Most of the things Google makes are easy to take for granted. In hindsight, however, a lot of them seem kind of ridiculous when you start to think about it.
Google Search is probably the best example--a website where you type in a question and it searches all of the internet to give you the answer. We do it a few billion times every day without thinking, but if you were to think about it, it's kind of mind-blowing that Google isn't kidding when it says its mission is to organize all of the world's information and make it useful.
But, what if, instead of just organizing all of the world's information so that people could type in a location or a question about a place and get a result, you made something that let them feel like they were walking down the street? What if instead of looking at a map of a country or a city or a neighborhood, people could stand on the sidewalk and look around?
That idea seems wacky, but that's what Google did 15 years ago when it launched Street View. It's not an exaggeration to say that Street View completely changed the way we look at the world--literally in some cases. Wacky ideas have a way of doing that.
When Google launched its search engine in 1997, the two key pieces of technology needed to organize all of that information were pretty straightforward. You needed a robot to navigate and index all of the websites on the internet, and some way to decide which of those websites are relevant to a given search query.
At the time, there were a few more than a million websites. That sounds like a lot, but it wasn't, really. Today there are just under two billion websites. Once you figure out how to organize it all, it's just about adding more robots and more servers to store and process all that information. That is, of course, a massive oversimplification, but it works for our purposes.
Mapping the entire world, on the other hand, seems like a pretty hard thing to do. It requires a lot of effort and time. Photographing all of its cities and interesting places in 3-D is even more complicated.
Still, that's exactly what Google's co-founder Larry Page envisioned when he strapped a camera to his car and drove around the streets of San Francisco. The initial results weren't very good, mostly because the company was basically making this up as it went. The fact that it worked at all was especially impressive when you consider that when the team first started on the project that would become Street View, there was no Google Maps.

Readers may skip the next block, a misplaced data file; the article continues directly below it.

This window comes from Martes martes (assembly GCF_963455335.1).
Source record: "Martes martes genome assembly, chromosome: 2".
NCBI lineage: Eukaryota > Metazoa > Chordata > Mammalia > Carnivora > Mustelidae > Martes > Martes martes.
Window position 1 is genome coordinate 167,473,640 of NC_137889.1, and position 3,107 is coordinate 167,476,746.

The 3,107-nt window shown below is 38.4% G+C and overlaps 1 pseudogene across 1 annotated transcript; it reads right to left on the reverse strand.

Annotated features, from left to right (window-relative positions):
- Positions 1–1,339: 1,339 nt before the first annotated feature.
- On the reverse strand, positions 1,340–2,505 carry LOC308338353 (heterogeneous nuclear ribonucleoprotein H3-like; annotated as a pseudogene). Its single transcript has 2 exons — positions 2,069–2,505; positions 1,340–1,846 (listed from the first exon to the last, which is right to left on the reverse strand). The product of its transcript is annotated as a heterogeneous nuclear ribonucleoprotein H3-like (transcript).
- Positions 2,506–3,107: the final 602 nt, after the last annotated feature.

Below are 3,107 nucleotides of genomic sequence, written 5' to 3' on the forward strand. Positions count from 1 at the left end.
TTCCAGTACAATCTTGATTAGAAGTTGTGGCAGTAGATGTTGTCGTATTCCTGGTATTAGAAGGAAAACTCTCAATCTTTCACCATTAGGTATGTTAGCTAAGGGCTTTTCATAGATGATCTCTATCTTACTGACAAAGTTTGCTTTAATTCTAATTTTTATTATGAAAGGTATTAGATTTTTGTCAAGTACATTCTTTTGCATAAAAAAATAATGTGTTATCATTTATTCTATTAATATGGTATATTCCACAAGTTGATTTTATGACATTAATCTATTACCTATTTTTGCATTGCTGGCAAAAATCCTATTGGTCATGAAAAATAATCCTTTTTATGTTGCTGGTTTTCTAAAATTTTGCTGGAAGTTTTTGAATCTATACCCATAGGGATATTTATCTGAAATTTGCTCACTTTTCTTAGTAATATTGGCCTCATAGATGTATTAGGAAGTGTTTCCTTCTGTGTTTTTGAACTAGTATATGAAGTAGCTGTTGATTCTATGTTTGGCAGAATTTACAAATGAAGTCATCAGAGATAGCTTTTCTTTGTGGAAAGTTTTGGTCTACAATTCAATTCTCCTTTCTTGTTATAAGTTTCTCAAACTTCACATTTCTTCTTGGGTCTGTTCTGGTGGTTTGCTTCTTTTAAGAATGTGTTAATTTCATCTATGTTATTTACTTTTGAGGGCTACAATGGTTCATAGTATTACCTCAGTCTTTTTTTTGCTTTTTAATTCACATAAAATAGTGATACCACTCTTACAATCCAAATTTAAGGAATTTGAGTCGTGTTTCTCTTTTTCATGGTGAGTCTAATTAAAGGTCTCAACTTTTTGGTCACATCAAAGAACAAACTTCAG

Today, Google Maps is the default way most people navigate the world. Yes, there are other map apps, but Google's version is still the most used. It's how people get directions, find restaurants, and get local recommendations when we go on vacation.
It's also how we explore places even when we can't visit them physically. That might be the smartest thing about Street View--it's an ingenious feature that makes an app you use all the time even better.
Just place the little orange person on a road with a blue line and you're instantly teleported to that location. You can move and look around and see what you'd see if you were actually there. It's ridiculous--but in a good way, of course.
I share the story because there's a good chance you might have a few wacky ideas of your own--that's why you became an entrepreneur in the first place. You have an idea that seems ridiculous, but instead of asking "Why would anyone do that?" you're convinced it could change the world.
At first, it probably won't. Some people will think it's pretty absurd, but honestly, that's fine. It wasn't, someone would have tried already. At a minimum, you might just make the world a more interesting place to live.